Members of former US presidential candidate Bernie Sanders campaign team are in Britain helping out Labour party leader Jeremy Corbyn in his attempt to become the next UK prime minister, The Guardian reported on Tuesday.
Momentum, described as a “left-wing pressure group,” is holding training sessions for Labour activists to teach them how to effectively campaign and some of the instructors are from Sanders’s 2016 team.
Although he didn’t win the Democratic nomination, losing to rival Hillary Clinton who had the support of her party’s state committees, Sanders the outsider did win the vote in key states such as Indiana, New Hampshire and Michigan during primaries. Corbyn is trailing in polls behind Prime Minister Theresa May of the Conservative party.
Erika Uyterhoeven, a 30-year-old from Boston, is one of those lending her knowledge to the Corbyn campaign.
Summing up the Sanders approach, she said, “The right can throw money at elections – we throw people.”
Uyterhoeven explained that she was drawn to Corbyn by his sincerity, a trait she said he shares with Sanders.
“One thing for Bernie, and I think this applies for Corbyn too, is there is a certain integrity behind it,” she said.
“There’s a slogan –”You can’t buy Bernie.” He’s never been swayed by money or political influence,” she added. “Corbyn is the same, he’s not doing this for glory or his ego or money, he’s there for the people. That’s a new thing in politics, and I think that’s what has got so many people involved.”
Corbyn, who became the head of Labour in 2015, is a hard-left politician whom the president of the Board of Deputies of British Jews said “most people in the Jewish community can’t trust” because of Corbyn’s praise for Hezbollah and Hamas and perceived failures in addressing anti-Semitic rhetoric by some of his supporters.
On Monday Corbyn and May took diverging tacks over Brexit negotiations as they faced a live televised grilling ahead of the June 8 general election.
Ten days before the snap polls, the two rivals separately faced wide-ranging questions from members of the public before interrogations by veteran bulldog broadcaster Jeremy Paxman.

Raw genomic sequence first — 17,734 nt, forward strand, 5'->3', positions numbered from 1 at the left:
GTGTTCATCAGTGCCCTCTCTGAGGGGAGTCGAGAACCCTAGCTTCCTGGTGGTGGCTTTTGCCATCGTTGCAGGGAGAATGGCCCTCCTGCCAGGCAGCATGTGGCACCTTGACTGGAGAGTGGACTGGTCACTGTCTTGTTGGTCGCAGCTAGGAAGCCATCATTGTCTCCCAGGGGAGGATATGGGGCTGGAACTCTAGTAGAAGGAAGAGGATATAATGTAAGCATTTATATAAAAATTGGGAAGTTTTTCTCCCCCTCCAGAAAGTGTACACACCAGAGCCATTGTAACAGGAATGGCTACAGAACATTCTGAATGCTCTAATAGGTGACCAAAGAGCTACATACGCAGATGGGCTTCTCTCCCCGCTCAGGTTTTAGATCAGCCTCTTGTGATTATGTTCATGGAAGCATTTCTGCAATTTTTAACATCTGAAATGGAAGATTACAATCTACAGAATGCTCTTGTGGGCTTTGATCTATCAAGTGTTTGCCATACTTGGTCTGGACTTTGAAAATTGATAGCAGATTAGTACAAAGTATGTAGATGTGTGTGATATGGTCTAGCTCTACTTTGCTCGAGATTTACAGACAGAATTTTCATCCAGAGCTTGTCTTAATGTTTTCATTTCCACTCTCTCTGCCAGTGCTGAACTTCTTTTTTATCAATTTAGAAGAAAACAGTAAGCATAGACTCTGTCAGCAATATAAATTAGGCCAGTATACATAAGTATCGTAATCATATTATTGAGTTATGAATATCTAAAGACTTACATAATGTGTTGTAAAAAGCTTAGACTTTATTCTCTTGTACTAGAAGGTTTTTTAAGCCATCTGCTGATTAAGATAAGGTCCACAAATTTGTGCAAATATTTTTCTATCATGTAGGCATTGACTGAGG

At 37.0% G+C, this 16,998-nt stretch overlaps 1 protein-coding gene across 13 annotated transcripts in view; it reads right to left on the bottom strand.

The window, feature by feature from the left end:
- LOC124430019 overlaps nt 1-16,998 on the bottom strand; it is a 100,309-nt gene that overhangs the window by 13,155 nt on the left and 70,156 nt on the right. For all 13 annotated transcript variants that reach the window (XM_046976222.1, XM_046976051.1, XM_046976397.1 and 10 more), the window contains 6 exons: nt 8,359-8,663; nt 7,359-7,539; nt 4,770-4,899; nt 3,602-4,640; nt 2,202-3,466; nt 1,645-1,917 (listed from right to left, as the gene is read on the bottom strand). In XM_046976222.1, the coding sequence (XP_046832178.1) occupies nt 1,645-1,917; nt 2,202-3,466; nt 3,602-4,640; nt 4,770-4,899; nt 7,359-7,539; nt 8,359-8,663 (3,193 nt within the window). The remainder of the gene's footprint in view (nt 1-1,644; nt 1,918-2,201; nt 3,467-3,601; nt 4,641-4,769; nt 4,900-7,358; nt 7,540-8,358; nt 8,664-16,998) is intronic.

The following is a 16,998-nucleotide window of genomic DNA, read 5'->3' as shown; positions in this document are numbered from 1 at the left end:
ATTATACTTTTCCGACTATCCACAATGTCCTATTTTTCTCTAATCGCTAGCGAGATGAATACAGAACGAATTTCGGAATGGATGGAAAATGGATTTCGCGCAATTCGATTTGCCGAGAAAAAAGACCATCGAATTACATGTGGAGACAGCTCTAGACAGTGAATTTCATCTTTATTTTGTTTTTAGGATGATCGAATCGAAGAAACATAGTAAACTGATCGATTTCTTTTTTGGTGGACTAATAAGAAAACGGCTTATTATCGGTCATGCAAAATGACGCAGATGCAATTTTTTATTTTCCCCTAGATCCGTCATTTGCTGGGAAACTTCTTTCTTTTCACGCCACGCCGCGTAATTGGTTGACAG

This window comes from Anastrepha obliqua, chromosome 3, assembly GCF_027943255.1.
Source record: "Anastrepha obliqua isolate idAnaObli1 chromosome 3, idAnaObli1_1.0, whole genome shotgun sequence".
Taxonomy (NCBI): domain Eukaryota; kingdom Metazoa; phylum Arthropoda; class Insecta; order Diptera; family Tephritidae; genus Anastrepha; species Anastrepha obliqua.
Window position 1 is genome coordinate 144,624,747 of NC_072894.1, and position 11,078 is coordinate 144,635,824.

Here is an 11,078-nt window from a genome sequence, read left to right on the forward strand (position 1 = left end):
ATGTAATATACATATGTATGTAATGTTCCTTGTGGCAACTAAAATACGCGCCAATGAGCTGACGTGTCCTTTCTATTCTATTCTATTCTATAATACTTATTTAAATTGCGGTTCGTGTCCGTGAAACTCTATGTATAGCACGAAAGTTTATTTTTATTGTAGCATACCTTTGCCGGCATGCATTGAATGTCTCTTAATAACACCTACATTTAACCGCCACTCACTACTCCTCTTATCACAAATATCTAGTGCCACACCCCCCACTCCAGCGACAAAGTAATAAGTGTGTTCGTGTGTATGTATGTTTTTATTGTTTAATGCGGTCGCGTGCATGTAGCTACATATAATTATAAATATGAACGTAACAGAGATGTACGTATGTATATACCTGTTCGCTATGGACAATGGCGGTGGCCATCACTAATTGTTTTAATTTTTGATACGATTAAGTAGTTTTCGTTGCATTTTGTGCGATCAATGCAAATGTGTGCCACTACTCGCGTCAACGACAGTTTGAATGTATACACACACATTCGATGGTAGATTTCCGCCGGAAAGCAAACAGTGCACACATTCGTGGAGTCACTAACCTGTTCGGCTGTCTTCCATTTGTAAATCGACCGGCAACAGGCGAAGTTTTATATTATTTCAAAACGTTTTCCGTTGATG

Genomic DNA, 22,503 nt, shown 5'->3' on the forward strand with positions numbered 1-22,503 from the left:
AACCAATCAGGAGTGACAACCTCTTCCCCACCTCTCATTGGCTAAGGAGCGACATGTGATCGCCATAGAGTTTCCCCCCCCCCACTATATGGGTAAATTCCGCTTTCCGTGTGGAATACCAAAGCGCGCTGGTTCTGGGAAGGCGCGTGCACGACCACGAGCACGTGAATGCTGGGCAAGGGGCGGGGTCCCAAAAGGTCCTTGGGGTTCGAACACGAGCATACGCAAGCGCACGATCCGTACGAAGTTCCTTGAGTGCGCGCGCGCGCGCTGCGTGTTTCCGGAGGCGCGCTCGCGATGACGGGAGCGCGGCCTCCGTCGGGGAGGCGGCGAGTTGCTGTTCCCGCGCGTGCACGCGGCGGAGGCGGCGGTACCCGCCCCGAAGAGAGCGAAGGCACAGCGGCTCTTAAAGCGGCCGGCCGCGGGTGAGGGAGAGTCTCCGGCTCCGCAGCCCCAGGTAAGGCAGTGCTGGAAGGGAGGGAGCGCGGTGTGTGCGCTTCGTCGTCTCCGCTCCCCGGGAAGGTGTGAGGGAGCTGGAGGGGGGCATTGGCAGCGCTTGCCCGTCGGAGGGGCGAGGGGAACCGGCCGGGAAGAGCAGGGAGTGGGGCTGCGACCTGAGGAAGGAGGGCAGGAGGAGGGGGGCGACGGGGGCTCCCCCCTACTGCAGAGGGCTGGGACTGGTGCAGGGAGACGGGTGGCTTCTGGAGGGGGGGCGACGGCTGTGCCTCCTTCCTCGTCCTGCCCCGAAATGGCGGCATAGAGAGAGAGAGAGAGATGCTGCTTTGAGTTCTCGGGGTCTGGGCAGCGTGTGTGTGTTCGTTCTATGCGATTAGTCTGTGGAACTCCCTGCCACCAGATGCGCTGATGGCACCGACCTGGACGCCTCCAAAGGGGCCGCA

May declined a face-to-face debate with Corbyn, whose opposition party has in recent days narrowed the gap in opinion polls, though the ruling Conservatives remain in front.
While Corbyn insisted he would “make sure there’s a deal” with the European Union before Britain leaves the bloc, May said she was “prepared to walk out”.
“No deal is better than a bad deal,” the 60-year-old prime minister repeatedly said in the Sky News/Channel 4 “Battle for Number 10” broadcast.
“We have to be prepared to walk out,” the premier insisted, noting that some people in Europe were “talking about punishing us.”
Her 68-year-old rival Corbyn said the “reality” of last year’s Brexit referendum result had to be respected and insisted: “We will make sure there’s a deal”.
“We won’t start the negotiations with megaphone diplomacy, threatening Europe with some kind of offshore tax haven on the shores of Europe,” he said in a dig at May’s efforts to handle Brexit.
Both candidates officially supported staying in the EU before the referendum held last June, which saw 52 percent of British voters opt to leave the bloc.
Formal talks on Britain’s withdrawal are due to start on June 19, just 11 days after the general election.
May triggered Article 50 — the formal procedure for leaving the EU — in late March, opening a two-year timetable for negotiations before withdrawal.
Security was also high on the agenda on Monday, in the wake of the Manchester suicide bombing a week ago which saw 22 people killed and led to brief suspension in political campaigning.
May, who was at times heckled by the audience during the televised questioning, was asked by a serving policeman about “devastating” cuts to police numbers during her six-year tenure as interior minister.
She said the government had had to ensure Britain was “living within our means” given “the economic situation we had inherited.”
She said budgets were currently being protected for both counter-terrorism forces and overall policing.
Corbyn meanwhile was grilled over his controversial relationship with the Irish Republican Army, nuclear deterrence and whether he would abolish the monarchy, given his republican stance.
“It’s not on anybody’s agenda, it’s certainly not on my agenda and, do you know what, I had a very nice chat with the Queen,” he said.
Nigel Farage, former leader of the UK Independence Party and a leading Brexit campaigner, said in a surprise tweet that Corbyn came across in the broadcast as being “totally sincere”, although he did not agree with him.
“Saying ‘no deal is better than a bad deal’ 4 times will win May the election. But she is a weathercock who believes in very little,” Farage said.